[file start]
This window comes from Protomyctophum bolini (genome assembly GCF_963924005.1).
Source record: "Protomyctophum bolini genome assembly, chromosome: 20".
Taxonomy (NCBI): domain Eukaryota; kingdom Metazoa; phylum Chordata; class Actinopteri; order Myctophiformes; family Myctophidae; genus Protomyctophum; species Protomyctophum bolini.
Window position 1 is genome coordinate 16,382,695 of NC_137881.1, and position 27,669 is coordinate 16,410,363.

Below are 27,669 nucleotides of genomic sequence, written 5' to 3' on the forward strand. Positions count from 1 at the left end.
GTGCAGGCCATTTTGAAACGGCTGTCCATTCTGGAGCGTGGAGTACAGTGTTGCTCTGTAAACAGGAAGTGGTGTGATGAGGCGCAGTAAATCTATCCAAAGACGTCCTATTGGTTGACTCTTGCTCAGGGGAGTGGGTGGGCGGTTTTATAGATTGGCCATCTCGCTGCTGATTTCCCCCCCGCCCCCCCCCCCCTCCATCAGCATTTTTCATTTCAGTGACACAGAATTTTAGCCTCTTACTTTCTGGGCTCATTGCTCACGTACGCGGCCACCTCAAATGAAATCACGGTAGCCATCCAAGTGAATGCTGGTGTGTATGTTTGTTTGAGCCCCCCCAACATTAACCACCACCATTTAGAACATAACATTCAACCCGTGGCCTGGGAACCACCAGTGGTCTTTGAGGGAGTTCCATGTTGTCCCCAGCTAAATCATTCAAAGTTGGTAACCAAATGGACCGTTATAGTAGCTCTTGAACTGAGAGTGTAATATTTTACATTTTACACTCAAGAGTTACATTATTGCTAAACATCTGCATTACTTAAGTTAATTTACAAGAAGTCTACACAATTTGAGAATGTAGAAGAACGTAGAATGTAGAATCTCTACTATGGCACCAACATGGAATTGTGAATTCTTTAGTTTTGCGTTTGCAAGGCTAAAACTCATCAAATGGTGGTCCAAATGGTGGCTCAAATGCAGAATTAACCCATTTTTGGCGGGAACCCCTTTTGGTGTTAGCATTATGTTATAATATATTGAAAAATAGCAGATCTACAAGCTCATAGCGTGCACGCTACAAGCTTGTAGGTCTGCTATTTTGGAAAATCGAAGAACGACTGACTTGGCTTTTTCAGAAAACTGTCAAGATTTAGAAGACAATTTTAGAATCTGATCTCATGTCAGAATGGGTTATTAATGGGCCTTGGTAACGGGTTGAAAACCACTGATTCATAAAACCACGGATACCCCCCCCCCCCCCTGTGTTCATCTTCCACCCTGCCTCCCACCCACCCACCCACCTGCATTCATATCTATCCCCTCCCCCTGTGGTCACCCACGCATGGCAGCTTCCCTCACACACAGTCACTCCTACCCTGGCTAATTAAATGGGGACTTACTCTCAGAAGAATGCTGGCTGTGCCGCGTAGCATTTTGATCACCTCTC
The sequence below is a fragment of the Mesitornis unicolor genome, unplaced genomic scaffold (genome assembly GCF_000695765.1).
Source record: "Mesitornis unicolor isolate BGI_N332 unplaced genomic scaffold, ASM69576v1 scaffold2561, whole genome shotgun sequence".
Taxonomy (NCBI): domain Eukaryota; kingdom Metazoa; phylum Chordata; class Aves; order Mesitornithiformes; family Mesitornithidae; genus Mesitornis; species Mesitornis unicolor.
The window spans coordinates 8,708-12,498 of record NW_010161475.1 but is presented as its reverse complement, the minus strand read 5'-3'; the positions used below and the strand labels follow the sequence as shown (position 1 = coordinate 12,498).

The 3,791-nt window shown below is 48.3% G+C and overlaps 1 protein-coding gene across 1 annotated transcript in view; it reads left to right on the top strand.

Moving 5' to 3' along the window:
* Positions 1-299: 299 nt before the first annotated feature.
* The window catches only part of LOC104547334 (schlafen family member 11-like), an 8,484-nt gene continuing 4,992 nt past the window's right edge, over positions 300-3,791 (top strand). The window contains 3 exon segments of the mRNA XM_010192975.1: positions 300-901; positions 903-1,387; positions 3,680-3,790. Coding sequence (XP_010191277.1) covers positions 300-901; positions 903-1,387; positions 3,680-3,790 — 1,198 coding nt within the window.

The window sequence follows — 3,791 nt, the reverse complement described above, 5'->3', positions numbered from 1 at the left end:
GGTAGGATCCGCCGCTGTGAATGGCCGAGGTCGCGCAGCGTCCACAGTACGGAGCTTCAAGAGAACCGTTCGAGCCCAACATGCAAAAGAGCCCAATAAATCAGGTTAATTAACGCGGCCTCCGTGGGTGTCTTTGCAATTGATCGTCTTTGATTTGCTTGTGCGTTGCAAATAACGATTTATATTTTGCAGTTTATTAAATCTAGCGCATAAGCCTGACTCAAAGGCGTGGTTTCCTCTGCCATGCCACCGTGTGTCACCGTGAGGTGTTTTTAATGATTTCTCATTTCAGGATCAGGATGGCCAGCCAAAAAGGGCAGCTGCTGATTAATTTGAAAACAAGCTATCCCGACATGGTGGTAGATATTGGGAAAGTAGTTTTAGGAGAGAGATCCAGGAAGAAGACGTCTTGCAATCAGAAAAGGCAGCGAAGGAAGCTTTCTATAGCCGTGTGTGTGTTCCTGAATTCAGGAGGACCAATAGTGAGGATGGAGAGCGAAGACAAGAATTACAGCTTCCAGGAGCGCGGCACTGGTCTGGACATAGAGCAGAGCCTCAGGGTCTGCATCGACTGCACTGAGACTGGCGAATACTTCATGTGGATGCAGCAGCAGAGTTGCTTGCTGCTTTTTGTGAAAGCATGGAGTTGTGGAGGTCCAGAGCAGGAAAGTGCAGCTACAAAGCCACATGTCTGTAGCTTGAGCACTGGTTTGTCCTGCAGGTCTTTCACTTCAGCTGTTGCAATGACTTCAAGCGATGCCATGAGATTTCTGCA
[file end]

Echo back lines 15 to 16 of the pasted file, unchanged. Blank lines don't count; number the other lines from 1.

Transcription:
The window sequence follows — 3,791 nt, the reverse complement described above, 5'->3', positions numbered from 1 at the left end:
GGTAGGATCCGCCGCTGTGAATGGCCGAGGTCGCGCAGCGTCCACAGTACGGAGCTTCAAGAGAACCGTTCGAGCCCAACATGCAAAAGAGCCCAATAAATCAGGTTAATTAACGCGGCCTCCGTGGGTGTCTTTGCAATTGATCGTCTTTGATTTGCTTGTGCGTTGCAAATAACGATTTATATTTTGCAGTTTATTAAATCTAGCGCATAAGCCTGACTCAAAGGCGTGGTTTCCTCTGCCATGCCACCGTGTGTCACCGTGAGGTGTTTTTAATGATTTCTCATTTCAGGATCAGGATGGCCAGCCAAAAAGGGCAGCTGCTGATTAATTTGAAAACAAGCTATCCCGACATGGTGGTAGATATTGGGAAAGTAGTTTTAGGAGAGAGATCCAGGAAGAAGACGTCTTGCAATCAGAAAAGGCAGCGAAGGAAGCTTTCTATAGCCGTGTGTGTGTTCCTGAATTCAGGAGGACCAATAGTGAGGATGGAGAGCGAAGACAAGAATTACAGCTTCCAGGAGCGCGGCACTGGTCTGGACATAGAGCAGAGCCTCAGGGTCTGCATCGACTGCACTGAGACTGGCGAATACTTCATGTGGATGCAGCAGCAGAGTTGCTTGCTGCTTTTTGTGAAAGCATGGAGTTGTGGAGGTCCAGAGCAGGAAAGTGCAGCTACAAAGCCACATGTCTGTAGCTTGAGCACTGGTTTGTCCTGCAGGTCTTTCACTTCAGCTGTTGCAATGACTTCAAGCGATGCCATGAGATTTCTGCA